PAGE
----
The air conditioner, which can be adjusted to an automatic setti ng, goes about its work in a very quiet and smooth manner.

Passengers will find an abundance of room and comfort. Front and rear shoulder room has been increased. So has leg room. According to Ford, the trunk can hold 22 cubic feet of cargo. The trunk is indeed cavernous.

Mechanically, the Town Car remains much as it was last year. The V-8 is connected to a four-speed overdrive transmission. In city driving, it is best to leave the transmission in drive. It has a tendency to hunt between third and fourth gears on stretches of highway between stoplights. Anti-lock brakes are optional. The test car came equipped with them and did a marvelous job of slowing the Town Car in a hurry.

This year the Town Car (and its sister ship, the Continental) are the only American cars to come equipped with both a driver-and a passenger-side air bag. The driver's bag is concealed in the steering wheel, as usual, and the passenger's air bag is face level on the dash behind a soft vi yl color-keyed panel. Ford did a masterful job integrating it into the dash.

While other luxury cars like Lexus and Infiniti were stealing a good bit of thunder this year, the Town Car quietly overtook Cadillac in sales in April and blew away all the imports combined.

The Town Car sported an especially nice red paint job that really punctuated the fact that it is a vehicle assembled with obvious care and pride. The Town Car delivers a ride that can only be described as graceful. The difference between Town Car and most imports is that the foreigners offer more performance, sometimes at the expense of a ride as smooth and silent as that offered by the Town Car, and almost always at a higher price.

I still contend that a real wood dash and a little more performance would give the classy Town Car a bit of character, the only thing it really lacks.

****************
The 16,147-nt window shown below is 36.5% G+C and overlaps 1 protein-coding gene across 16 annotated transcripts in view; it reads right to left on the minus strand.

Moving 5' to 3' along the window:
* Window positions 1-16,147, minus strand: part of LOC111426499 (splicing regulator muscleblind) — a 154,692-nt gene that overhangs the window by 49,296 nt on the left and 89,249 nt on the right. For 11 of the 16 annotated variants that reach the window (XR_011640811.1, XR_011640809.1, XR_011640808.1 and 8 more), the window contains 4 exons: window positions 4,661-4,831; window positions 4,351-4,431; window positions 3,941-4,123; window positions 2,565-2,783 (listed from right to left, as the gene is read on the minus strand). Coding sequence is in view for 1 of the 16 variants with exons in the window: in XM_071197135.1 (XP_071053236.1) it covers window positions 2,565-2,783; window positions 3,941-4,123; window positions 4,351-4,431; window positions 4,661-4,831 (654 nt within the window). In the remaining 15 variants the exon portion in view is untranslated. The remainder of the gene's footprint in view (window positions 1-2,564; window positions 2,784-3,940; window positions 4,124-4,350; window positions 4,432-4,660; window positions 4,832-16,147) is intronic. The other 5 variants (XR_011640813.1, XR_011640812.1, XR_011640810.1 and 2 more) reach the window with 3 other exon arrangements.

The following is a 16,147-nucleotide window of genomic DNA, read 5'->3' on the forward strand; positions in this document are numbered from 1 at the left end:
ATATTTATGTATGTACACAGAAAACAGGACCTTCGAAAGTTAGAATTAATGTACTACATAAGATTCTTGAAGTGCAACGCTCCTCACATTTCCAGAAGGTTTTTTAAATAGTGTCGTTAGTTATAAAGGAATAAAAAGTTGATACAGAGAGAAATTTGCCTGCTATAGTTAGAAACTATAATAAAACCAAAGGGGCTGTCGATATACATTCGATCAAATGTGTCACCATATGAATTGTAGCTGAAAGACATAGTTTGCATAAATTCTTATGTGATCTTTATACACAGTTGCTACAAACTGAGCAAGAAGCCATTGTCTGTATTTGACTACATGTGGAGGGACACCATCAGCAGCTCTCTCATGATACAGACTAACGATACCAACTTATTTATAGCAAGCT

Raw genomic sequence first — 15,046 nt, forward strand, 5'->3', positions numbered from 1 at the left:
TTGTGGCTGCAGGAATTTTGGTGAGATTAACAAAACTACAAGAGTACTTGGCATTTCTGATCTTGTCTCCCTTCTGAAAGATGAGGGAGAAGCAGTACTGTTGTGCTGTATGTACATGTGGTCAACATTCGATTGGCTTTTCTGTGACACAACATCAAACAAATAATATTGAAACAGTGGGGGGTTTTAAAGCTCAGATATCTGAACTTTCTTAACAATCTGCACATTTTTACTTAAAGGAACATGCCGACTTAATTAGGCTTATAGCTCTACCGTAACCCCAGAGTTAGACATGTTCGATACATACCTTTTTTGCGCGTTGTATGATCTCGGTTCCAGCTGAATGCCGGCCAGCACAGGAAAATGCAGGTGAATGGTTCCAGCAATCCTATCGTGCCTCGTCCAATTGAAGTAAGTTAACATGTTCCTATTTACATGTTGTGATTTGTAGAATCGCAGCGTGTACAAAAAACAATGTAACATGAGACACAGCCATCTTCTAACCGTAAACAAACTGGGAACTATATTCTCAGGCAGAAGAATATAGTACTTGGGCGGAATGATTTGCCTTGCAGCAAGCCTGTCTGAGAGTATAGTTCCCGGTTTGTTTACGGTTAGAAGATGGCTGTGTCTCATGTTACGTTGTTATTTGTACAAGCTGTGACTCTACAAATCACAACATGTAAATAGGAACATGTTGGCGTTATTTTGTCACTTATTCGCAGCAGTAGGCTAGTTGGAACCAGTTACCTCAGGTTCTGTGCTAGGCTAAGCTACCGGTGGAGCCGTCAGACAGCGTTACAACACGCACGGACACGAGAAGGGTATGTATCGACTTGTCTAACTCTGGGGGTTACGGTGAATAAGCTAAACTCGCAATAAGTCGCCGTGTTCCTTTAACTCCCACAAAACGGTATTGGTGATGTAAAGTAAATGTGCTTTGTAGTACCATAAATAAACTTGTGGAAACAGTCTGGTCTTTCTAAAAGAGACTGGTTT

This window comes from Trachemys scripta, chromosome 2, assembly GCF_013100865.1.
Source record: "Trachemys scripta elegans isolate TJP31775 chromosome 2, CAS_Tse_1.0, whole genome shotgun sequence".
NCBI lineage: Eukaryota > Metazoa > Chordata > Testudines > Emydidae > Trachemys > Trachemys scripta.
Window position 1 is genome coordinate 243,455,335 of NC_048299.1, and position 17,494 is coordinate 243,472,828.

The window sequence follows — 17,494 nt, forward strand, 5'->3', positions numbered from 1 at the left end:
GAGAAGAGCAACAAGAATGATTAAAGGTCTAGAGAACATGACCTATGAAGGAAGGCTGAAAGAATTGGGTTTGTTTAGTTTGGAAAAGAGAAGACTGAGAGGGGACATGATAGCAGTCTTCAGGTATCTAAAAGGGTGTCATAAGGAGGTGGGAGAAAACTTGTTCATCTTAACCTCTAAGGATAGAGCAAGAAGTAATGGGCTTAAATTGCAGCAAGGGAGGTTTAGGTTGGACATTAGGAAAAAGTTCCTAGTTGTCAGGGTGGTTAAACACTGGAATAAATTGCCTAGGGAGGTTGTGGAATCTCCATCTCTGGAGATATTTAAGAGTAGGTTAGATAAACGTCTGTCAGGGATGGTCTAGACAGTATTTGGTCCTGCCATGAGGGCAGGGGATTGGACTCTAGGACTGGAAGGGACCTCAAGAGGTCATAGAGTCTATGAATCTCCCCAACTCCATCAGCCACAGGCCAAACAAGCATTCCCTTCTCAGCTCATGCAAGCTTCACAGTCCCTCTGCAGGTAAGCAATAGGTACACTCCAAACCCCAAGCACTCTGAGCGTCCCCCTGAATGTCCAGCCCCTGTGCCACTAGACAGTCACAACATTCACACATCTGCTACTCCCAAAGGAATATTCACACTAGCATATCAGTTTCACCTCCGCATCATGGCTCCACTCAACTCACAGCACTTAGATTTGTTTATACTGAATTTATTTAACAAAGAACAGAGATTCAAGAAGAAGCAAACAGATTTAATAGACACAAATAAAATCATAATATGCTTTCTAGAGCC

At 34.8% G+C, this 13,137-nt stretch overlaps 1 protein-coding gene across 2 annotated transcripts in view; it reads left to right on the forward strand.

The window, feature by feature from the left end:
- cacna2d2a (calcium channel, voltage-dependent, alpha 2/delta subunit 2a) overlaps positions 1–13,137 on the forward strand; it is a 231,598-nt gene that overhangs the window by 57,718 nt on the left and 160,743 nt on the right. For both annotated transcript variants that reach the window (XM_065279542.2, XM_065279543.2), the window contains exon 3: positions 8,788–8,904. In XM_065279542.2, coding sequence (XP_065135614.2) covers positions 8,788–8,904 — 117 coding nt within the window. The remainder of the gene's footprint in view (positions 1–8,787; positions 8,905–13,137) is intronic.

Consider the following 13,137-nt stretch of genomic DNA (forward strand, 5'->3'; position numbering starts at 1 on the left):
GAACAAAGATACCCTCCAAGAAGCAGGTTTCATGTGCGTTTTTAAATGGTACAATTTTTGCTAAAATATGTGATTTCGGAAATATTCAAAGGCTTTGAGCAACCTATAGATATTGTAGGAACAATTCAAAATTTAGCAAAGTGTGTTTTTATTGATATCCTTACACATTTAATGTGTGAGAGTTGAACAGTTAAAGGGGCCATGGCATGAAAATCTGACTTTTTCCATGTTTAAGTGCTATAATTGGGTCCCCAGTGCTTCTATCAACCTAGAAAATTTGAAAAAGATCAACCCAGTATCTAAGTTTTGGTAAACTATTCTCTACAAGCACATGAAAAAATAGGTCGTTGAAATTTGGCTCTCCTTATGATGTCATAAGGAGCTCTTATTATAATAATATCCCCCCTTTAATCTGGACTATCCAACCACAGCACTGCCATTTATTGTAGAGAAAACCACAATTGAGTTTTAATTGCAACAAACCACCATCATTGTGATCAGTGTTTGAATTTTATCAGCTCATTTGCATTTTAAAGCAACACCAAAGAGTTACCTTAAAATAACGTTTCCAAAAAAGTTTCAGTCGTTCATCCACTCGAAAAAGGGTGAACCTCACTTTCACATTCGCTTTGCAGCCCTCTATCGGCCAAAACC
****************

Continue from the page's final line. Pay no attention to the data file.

Expert Reviews 1 of 3

Featured Services for this Lincoln Town Car

  • Sell your current car quickly and easily on Cars.com.
  • Not sure what auto repair should cost you? Use our price estimator.
  • Get help with car repair now on Cars.com. Visit Repair & Care

Search Inventory Near You

Calculate Monthly Payment

What will my monthly cost be?

Check Payment

Calculate Affordable Price

What is the most I can afford?

Check Price

More Calculators

Compare finance offers to decide what's right for you.

Certain specifications, prices and equipment data have been provided under license from Chrome Data Solutions ("Chrome Data"). ©2013 Chrome Data Solutions, LP. All Rights Reserved. This information is supplied for personal use only and may not be used for any commercial purpose whatsoever without the express written consent of Chrome Data. Chrome Data makes no guarantee or warranty, either expressed or implied, including without limitation any warranty of merchantability or fitness for particular purpose, with respect to the data presented here. All specifications, prices and equipment are subject to change without notice.